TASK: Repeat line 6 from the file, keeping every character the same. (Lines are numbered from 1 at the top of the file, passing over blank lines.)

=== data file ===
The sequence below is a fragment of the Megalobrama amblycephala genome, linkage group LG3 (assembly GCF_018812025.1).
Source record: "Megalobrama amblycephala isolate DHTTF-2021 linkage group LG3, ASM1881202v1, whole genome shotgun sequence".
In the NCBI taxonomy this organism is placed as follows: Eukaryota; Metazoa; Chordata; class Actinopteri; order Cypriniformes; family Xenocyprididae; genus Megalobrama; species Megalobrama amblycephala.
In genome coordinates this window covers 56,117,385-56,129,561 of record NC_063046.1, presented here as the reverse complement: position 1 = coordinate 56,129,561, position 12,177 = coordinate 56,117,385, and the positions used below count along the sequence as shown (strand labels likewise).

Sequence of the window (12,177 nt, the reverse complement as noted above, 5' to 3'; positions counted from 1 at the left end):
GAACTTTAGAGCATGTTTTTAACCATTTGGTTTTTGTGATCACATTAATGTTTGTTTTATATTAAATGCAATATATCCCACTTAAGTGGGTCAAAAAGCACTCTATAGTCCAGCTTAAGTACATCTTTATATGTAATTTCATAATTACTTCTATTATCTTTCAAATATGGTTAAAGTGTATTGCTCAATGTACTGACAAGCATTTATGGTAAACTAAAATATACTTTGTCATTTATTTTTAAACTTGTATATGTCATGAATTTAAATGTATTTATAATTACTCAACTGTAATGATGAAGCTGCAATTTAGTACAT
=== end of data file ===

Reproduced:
GAACTTTAGAGCATGTTTTTAACCATTTGGTTTTTGTGATCACATTAATGTTTGTTTTATATTAAATGCAATATATCCCACTTAAGTGGGTCAAAAAGCACTCTATAGTCCAGCTTAAGTACATCTTTATATGTAATTTCATAATTACTTCTATTATCTTTCAAATATGGTTAAAGTGTATTGCTCAATGTACTGACAAGCATTTATGGTAAACTAAAATATACTTTGTCATTTATTTTTAAACTTGTATATGTCATGAATTTAAATGTATTTATAATTACTCAACTGTAATGATGAAGCTGCAATTTAGTACAT